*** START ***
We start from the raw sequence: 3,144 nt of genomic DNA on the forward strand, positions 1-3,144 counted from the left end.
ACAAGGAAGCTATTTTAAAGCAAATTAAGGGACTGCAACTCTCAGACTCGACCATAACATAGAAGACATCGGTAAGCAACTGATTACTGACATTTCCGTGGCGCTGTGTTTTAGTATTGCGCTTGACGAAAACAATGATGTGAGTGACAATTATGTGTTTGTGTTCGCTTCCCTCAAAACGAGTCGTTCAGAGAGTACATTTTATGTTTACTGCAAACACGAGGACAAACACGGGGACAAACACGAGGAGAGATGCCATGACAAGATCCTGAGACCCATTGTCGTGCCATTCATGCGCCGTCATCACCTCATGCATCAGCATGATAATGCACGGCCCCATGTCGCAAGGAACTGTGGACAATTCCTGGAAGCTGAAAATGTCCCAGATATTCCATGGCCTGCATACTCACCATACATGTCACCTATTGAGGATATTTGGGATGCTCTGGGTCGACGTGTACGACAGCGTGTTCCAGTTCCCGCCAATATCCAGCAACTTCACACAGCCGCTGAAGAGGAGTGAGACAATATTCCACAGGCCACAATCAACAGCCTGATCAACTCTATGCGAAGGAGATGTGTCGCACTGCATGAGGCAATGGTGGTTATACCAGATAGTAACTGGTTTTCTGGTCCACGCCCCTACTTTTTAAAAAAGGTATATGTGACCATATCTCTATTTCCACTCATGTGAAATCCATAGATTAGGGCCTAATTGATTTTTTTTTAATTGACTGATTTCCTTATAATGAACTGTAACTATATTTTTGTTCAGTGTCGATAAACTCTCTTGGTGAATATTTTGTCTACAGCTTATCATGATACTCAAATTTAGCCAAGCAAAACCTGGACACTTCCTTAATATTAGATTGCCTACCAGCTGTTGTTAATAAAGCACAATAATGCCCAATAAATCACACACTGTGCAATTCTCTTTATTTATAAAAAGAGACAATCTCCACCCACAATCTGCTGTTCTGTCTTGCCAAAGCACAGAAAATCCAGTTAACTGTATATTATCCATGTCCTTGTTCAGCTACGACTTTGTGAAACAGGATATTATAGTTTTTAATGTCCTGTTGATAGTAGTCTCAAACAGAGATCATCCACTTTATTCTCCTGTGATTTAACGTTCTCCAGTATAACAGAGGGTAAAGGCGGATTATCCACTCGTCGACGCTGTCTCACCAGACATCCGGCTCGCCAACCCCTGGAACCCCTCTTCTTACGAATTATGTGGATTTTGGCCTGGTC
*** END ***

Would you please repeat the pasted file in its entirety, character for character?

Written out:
We start from the raw sequence: 3,144 nt of genomic DNA on the forward strand, positions 1-3,144 counted from the left end.
ACAAGGAAGCTATTTTAAAGCAAATTAAGGGACTGCAACTCTCAGACTCGACCATAACATAGAAGACATCGGTAAGCAACTGATTACTGACATTTCCGTGGCGCTGTGTTTTAGTATTGCGCTTGACGAAAACAATGATGTGAGTGACAATTATGTGTTTGTGTTCGCTTCCCTCAAAACGAGTCGTTCAGAGAGTACATTTTATGTTTACTGCAAACACGAGGACAAACACGGGGACAAACACGAGGAGAGATGCCATGACAAGATCCTGAGACCCATTGTCGTGCCATTCATGCGCCGTCATCACCTCATGCATCAGCATGATAATGCACGGCCCCATGTCGCAAGGAACTGTGGACAATTCCTGGAAGCTGAAAATGTCCCAGATATTCCATGGCCTGCATACTCACCATACATGTCACCTATTGAGGATATTTGGGATGCTCTGGGTCGACGTGTACGACAGCGTGTTCCAGTTCCCGCCAATATCCAGCAACTTCACACAGCCGCTGAAGAGGAGTGAGACAATATTCCACAGGCCACAATCAACAGCCTGATCAACTCTATGCGAAGGAGATGTGTCGCACTGCATGAGGCAATGGTGGTTATACCAGATAGTAACTGGTTTTCTGGTCCACGCCCCTACTTTTTAAAAAAGGTATATGTGACCATATCTCTATTTCCACTCATGTGAAATCCATAGATTAGGGCCTAATTGATTTTTTTTTAATTGACTGATTTCCTTATAATGAACTGTAACTATATTTTTGTTCAGTGTCGATAAACTCTCTTGGTGAATATTTTGTCTACAGCTTATCATGATACTCAAATTTAGCCAAGCAAAACCTGGACACTTCCTTAATATTAGATTGCCTACCAGCTGTTGTTAATAAAGCACAATAATGCCCAATAAATCACACACTGTGCAATTCTCTTTATTTATAAAAAGAGACAATCTCCACCCACAATCTGCTGTTCTGTCTTGCCAAAGCACAGAAAATCCAGTTAACTGTATATTATCCATGTCCTTGTTCAGCTACGACTTTGTGAAACAGGATATTATAGTTTTTAATGTCCTGTTGATAGTAGTCTCAAACAGAGATCATCCACTTTATTCTCCTGTGATTTAACGTTCTCCAGTATAACAGAGGGTAAAGGCGGATTATCCACTCGTCGACGCTGTCTCACCAGACATCCGGCTCGCCAACCCCTGGAACCCCTCTTCTTACGAATTATGTGGATTTTGGCCTGGTC